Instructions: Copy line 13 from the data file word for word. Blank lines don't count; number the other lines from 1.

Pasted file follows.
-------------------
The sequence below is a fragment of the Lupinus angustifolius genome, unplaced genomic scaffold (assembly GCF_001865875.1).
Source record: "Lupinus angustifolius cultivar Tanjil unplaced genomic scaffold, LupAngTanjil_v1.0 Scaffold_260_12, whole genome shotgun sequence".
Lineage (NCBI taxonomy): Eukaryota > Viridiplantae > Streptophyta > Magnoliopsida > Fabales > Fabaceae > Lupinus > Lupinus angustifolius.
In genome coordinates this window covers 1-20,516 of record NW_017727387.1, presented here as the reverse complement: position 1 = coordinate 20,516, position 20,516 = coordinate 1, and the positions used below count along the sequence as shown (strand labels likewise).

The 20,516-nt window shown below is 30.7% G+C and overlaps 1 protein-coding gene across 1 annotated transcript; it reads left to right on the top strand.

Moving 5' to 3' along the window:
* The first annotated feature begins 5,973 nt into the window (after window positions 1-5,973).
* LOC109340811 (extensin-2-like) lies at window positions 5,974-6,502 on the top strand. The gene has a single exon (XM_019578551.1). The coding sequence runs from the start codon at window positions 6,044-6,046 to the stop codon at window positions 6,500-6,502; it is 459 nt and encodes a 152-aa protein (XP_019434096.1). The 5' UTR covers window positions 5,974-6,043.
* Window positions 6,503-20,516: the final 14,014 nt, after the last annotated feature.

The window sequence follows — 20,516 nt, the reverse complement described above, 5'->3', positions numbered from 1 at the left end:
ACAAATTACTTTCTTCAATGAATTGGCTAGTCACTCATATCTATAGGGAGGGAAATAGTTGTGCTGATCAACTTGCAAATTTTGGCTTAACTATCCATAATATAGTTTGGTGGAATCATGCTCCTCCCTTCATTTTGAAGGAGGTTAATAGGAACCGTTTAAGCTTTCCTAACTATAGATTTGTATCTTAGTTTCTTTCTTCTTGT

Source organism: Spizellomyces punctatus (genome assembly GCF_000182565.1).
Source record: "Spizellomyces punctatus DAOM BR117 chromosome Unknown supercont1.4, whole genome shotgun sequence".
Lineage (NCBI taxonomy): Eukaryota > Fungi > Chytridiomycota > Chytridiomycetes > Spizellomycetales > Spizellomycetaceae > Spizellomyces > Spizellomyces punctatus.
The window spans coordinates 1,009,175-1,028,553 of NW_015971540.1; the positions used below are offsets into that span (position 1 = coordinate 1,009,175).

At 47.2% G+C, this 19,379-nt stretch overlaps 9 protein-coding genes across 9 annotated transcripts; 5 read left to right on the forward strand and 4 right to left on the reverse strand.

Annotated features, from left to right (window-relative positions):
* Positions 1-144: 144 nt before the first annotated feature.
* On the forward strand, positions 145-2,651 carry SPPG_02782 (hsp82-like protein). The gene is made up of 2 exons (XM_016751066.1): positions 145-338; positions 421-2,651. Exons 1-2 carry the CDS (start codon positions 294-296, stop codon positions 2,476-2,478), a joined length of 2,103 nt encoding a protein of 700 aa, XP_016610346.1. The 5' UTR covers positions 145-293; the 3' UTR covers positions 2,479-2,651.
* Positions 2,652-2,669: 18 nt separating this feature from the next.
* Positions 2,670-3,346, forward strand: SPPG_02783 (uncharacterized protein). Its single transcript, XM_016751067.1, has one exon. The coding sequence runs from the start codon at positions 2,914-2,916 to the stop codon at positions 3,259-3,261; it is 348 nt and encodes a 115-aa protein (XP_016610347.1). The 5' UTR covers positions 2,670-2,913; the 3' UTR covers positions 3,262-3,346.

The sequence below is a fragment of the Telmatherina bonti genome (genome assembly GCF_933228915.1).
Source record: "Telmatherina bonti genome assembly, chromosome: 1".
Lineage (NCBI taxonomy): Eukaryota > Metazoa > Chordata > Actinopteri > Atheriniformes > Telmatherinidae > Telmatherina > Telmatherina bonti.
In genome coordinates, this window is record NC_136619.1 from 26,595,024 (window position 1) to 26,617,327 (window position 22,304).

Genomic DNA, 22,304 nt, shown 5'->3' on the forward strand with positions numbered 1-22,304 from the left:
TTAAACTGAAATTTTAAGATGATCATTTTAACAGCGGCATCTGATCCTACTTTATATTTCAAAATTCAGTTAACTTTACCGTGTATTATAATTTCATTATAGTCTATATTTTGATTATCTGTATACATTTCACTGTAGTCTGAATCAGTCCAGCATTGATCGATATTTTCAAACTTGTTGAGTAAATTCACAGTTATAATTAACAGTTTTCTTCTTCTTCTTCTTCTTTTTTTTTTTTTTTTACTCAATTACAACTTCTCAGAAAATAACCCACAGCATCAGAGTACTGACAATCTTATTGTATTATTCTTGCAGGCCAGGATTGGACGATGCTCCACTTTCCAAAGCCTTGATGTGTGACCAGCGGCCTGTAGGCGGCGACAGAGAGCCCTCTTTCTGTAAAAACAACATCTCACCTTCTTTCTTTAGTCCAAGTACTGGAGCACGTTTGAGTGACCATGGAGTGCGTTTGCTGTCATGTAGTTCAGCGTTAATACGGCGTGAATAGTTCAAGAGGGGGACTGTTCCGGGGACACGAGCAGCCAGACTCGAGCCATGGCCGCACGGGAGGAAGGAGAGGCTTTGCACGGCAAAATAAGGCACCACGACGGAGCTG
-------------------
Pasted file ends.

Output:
Source record: "Spizellomyces punctatus DAOM BR117 chromosome Unknown supercont1.4, whole genome shotgun sequence".